MR: You have been in Hungary many times, you did hiking too. Do you have a favourite motorcycle route? And what would you recommend for the Hungarian bikers in Europe, that they shouldn’t miss?

I: Unfortunately, due to my work, I do not have much time to hike. But there is a section in the mountains, at the old capital city, Esztergom. I love that route. But I know there are a lot of good routes here. Once I headed east, but I found that area too flat. I could not yet get to the south. I know that there are a lot of good routes in Hungary, but you should not ask my advice. I love Slovenia. There are beautiful roads there, once I went down to the sea on little serpentine.

MR: Do you prefer travelling alone or with a passenger?

I: With a passenger, because I think the most interesting part of the ride, when you stop, talk, relax and explore. It is just the opposite of when you only drive and concentrate and go on. Of course, that also has its own beauty, but then you stop at one point. To smoke a cigarette, drink a cup of coffee while browsing around. And it’s very good to have someone there with you, with whom you can share the experience.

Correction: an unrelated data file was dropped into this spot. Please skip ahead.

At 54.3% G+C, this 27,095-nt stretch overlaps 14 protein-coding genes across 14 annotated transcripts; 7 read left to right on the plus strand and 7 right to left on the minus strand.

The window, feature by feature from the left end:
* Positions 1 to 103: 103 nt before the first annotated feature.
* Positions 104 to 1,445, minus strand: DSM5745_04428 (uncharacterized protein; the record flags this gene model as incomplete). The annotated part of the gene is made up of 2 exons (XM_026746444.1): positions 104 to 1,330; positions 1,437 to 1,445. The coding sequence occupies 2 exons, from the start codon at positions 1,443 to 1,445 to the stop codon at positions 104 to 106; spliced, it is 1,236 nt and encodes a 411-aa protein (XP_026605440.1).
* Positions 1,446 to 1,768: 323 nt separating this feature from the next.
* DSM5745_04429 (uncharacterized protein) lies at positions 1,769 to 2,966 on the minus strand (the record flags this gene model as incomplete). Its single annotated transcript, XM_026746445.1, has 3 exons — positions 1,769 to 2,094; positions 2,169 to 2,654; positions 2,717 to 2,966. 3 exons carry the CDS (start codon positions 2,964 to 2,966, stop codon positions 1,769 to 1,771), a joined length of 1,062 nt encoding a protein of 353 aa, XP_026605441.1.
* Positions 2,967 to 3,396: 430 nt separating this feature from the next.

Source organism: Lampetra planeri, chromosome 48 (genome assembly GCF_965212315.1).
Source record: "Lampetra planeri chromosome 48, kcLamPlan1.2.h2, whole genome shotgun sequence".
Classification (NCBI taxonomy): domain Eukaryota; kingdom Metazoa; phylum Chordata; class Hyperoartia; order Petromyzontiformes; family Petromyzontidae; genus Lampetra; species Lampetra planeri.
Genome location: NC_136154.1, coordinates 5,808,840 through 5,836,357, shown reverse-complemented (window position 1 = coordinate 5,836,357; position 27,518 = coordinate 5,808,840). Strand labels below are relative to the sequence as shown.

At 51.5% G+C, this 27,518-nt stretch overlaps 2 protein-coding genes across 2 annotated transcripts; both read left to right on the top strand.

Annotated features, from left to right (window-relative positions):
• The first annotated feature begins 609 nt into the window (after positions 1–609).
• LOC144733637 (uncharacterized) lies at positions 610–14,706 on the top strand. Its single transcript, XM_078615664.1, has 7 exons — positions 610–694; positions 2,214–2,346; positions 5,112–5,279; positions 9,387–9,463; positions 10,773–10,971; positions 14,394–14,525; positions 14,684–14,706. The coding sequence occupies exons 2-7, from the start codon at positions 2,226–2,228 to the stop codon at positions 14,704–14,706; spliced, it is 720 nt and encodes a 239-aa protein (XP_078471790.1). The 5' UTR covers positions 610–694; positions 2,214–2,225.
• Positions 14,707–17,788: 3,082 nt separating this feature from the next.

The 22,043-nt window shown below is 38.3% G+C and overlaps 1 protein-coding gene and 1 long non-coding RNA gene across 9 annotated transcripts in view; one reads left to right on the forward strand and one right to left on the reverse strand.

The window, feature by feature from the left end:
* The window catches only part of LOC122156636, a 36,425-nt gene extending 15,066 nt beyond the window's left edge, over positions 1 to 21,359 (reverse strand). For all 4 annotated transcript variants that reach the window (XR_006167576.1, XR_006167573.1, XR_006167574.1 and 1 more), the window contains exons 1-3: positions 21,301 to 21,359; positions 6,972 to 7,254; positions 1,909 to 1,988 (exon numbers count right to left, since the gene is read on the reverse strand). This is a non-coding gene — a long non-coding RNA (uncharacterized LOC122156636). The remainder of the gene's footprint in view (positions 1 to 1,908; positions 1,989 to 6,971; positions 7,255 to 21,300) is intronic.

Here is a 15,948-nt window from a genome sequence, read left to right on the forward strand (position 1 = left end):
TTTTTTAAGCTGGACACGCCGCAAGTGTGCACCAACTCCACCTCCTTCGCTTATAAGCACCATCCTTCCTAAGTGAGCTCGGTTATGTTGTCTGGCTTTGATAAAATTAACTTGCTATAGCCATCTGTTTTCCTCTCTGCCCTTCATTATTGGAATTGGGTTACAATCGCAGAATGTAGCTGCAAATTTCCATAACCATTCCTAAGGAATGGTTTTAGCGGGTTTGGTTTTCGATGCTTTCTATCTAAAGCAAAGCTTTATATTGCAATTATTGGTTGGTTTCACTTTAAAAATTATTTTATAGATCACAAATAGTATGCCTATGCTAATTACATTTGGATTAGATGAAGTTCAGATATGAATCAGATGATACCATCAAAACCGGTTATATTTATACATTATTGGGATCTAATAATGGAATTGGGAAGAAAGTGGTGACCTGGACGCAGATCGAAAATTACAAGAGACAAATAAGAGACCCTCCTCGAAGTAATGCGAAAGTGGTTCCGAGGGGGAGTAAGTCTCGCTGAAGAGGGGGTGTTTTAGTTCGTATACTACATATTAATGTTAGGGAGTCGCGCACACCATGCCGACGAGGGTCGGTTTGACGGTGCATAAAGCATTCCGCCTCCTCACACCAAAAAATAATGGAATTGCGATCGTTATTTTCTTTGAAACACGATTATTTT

MR: What do you think of the Hungarian transport morals?

I: When driving in town, you musn’t forget that people can be tired, crapulent, or nervous because they are late, or they are simply old, and it can have thousands of other reasons why they may not notice the rider. Then the madness of young people on their scooters! However, I do not think that Hungary is more dangerous than any other country in the world. Every country has its own particularities. In Italy, for example, everyone is driving fast, but exactly for this reason, they concentrate more, even if they drive on the other side of the road sometimes. You can’t do anything about it, you need to get used to it. Budapest is not more dangerous than anywhere else, where you need to pay attention to a lot of people. For example, at each overtaking I try to see where comes an intersection, where one could suddenly turn on you without signalling.

MR: Is the Guggenheim motorcycle club still operating whom you are a founding member of?

I: It’s having a rest now, but we’d like to organize a trip in the memory of Dennis Hopper. Organizing is a problem though, since I have been very busy in the last 18 months. So, it’s on ice now. Where was the last tour? Spain, perhaps, 1.5 years ago, when the rest of them toured the Basque Country. Unfortunately, I could not be with them. So the heart of the club is still beating. Gently.

MR: When it comes to motorcycle clubs, what do you think of the classic motorcycle clubs? Do you attend some?

I: I do not like motor clubs. I mean, for me, riding is about to get a break from people. You may take your loved ones or a very small team with you, but big companies are not for me. There are enough people in my life, I do not like to ride with more than two or three, because with them you can still disappear. I do not like noisily letting the world know, I’m here.